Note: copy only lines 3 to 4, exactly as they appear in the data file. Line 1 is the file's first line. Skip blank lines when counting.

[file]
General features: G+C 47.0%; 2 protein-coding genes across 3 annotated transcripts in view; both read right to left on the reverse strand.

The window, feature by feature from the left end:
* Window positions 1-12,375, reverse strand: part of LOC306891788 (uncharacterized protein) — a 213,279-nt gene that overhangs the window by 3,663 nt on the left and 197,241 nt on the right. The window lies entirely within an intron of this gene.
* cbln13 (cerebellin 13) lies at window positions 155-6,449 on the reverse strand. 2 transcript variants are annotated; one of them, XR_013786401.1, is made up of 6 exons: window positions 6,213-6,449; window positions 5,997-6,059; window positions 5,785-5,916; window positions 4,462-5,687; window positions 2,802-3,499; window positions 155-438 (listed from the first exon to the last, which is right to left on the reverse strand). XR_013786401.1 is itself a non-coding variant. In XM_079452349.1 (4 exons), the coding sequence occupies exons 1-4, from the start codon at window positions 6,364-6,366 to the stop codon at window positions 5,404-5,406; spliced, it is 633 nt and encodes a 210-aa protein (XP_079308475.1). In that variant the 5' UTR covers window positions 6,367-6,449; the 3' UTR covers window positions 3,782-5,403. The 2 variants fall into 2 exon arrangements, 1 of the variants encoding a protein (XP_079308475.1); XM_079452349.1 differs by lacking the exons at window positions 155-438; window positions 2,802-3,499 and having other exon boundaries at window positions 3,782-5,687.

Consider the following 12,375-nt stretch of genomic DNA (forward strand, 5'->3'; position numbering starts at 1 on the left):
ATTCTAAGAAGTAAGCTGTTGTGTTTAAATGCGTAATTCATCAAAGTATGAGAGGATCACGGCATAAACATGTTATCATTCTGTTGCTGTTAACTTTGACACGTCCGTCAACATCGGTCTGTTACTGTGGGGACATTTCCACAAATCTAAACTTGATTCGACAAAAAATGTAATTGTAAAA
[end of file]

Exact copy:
* Window positions 1-12,375, reverse strand: part of LOC306891788 (uncharacterized protein) — a 213,279-nt gene that overhangs the window by 3,663 nt on the left and 197,241 nt on the right. The window lies entirely within an intron of this gene.
* cbln13 (cerebellin 13) lies at window positions 155-6,449 on the reverse strand. 2 transcript variants are annotated; one of them, XR_013786401.1, is made up of 6 exons: window positions 6,213-6,449; window positions 5,997-6,059; window positions 5,785-5,916; window positions 4,462-5,687; window positions 2,802-3,499; window positions 155-438 (listed from the first exon to the last, which is right to left on the reverse strand). XR_013786401.1 is itself a non-coding variant. In XM_079452349.1 (4 exons), the coding sequence occupies exons 1-4, from the start codon at window positions 6,364-6,366 to the stop codon at window positions 5,404-5,406; spliced, it is 633 nt and encodes a 210-aa protein (XP_079308475.1). In that variant the 5' UTR covers window positions 6,367-6,449; the 3' UTR covers window positions 3,782-5,403. The 2 variants fall into 2 exon arrangements, 1 of the variants encoding a protein (XP_079308475.1); XM_079452349.1 differs by lacking the exons at window positions 155-438; window positions 2,802-3,499 and having other exon boundaries at window positions 3,782-5,687.